Project Family

Webelos_AoL Project FamilyProject Family,
a Webelos and Arrow of Light Elective Adventure

The Webelos Den Leader guide says, “There are many different kinds of families, related by birth, marriage, or adoption.  Through the Project Family adventure, Webelos Scouts will experience new ways of taking part in family life and showing their family members that they love and care for them.”

Read on to discover this adventure’s requirements and fun ways to complete them!

Requirements:

Complete the following Requirements.

  1. Interview a grandparent, another family elder, or a family friend about what life was like when he or she was growing up.
  2. With members of your family or a family friend, discuss some of your family names, history, traditions, and culture. Do one of the following:
    a. Create a family tree of three generations.
    b. Make a poster or Web page that shows the places that some of your family members came from.
    c. Choose a special celebration or holiday that some of your family members participate in, and create either a poster, picture, or photo slideshow of it.
  3. Show your understanding of your duty to family by creating a chart listing the jobs that you and other family members have at home. Choose three of the jobs you are responsible for, and chart them for two weeks.
  4. Select a job that belongs to another family member, and help that person complete it. Some examples would be to create a grocery shopping list for the week, to take out trash for a week, to do the laundry for your family one time, to prepare meals for your family for one day, or to complete some yard work.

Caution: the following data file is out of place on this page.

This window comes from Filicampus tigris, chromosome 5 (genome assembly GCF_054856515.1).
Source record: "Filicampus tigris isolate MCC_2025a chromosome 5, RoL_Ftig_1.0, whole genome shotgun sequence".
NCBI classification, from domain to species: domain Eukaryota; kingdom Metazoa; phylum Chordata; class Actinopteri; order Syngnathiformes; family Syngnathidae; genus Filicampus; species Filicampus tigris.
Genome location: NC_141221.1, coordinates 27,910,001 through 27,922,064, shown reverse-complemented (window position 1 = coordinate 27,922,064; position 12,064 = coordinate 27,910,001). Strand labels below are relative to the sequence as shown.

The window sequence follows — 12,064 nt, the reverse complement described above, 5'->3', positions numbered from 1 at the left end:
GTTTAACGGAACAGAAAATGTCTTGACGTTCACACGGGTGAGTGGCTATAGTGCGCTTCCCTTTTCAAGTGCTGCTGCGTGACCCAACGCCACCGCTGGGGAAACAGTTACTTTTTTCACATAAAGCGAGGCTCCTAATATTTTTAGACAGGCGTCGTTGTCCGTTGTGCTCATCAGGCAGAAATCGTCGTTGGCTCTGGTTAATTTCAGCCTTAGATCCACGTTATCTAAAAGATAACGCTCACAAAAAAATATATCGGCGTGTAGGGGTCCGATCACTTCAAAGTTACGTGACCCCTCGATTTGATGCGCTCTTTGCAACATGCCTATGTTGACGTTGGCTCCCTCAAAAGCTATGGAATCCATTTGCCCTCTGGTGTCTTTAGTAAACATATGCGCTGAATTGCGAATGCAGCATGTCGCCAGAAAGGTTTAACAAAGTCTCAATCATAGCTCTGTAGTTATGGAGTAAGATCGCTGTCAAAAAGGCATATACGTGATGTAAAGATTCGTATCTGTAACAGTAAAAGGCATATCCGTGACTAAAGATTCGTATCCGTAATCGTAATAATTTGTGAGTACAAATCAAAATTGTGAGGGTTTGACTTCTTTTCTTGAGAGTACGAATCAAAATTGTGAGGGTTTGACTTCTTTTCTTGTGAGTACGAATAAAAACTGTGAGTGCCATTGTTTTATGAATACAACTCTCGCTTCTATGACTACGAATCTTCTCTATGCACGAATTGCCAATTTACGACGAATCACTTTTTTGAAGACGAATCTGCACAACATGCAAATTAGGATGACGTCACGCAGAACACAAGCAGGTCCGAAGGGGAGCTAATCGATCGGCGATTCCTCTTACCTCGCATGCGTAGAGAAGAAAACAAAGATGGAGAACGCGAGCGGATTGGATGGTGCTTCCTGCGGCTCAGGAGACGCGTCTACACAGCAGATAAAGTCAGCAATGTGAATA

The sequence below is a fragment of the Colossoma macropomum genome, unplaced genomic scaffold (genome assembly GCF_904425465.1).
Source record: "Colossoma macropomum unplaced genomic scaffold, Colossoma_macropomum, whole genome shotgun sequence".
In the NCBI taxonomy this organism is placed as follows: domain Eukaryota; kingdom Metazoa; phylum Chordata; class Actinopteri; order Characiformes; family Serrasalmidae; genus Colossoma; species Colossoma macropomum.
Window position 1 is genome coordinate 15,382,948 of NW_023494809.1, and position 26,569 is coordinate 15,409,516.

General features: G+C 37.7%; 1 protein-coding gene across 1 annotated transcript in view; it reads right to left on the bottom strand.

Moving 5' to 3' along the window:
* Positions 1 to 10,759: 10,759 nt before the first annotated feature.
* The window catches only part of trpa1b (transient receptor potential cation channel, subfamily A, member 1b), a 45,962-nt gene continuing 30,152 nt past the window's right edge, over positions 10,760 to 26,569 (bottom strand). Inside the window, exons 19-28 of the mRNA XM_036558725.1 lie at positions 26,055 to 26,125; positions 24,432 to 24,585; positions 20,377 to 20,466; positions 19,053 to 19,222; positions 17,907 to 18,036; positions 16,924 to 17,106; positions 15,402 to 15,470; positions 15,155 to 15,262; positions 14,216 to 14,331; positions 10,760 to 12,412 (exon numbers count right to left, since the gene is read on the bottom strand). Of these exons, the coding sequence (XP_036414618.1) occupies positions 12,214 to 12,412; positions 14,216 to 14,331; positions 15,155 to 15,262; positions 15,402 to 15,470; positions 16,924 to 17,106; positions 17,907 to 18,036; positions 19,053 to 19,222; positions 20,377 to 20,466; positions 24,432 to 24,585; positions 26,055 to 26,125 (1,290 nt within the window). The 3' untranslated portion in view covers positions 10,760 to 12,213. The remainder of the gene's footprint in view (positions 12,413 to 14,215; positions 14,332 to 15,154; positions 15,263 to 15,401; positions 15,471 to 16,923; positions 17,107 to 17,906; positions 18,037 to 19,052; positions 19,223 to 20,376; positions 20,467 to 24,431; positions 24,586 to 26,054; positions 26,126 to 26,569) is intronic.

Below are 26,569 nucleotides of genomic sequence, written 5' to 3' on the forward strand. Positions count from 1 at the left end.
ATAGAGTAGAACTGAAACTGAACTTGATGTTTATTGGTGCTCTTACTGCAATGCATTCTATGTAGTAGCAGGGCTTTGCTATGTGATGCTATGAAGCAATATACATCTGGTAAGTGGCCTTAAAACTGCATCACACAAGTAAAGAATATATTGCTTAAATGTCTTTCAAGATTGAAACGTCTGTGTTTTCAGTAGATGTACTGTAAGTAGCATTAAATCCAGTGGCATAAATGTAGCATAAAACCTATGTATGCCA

5. With the help of an adult, inspect your home and its surroundings. Make a list of hazards or security problems you find. Correct one problem you found, and tell what you did.
  6. Complete one of the following:
    a. Hold a family meeting to plan an exciting family activity. The activity could include:
    *A family reunion
    *A family night
    *A family outing
    b. Create a list of community service or conservation projects that you and your family can do together, and present it to your family. Select one project, plan it, and complete it with members of your family.

Cub Scout Community Service Projects and Involvement

Cub Scout Food DriveWhen I attended the Philmont training session for the new Cub Scout program, I heard a new term, participatory citizenship.  It encompasses civic awareness and patriotism, service and stewardship. This  topic was one of the organizing principles of the new Cub Scout program.

In the new program, a service project is included in a required adventure for every rank (and even some electives).  Here are the requirements: Continue reading

4 Reasons Why You Should Buy Your Cub Scout Handbook in the Summer


Before the summer comes to an end, get a copy of the Cub Scout handbook for your son’s next rank even if your den doesn’t meet during the summer.  Most of us don’t even think about buying any Cub Scout gear for the next rank until school starts and our dens begin meeting again.

However, there are great reasons to get the Cub Scout manual and read through it with your child.  Whether you’re a Cub Scout den leader or a Cub Scout parent, there are four benefits you’ll get by spending some time perusing the handbook for your son’s next Cub Scout rank. Continue reading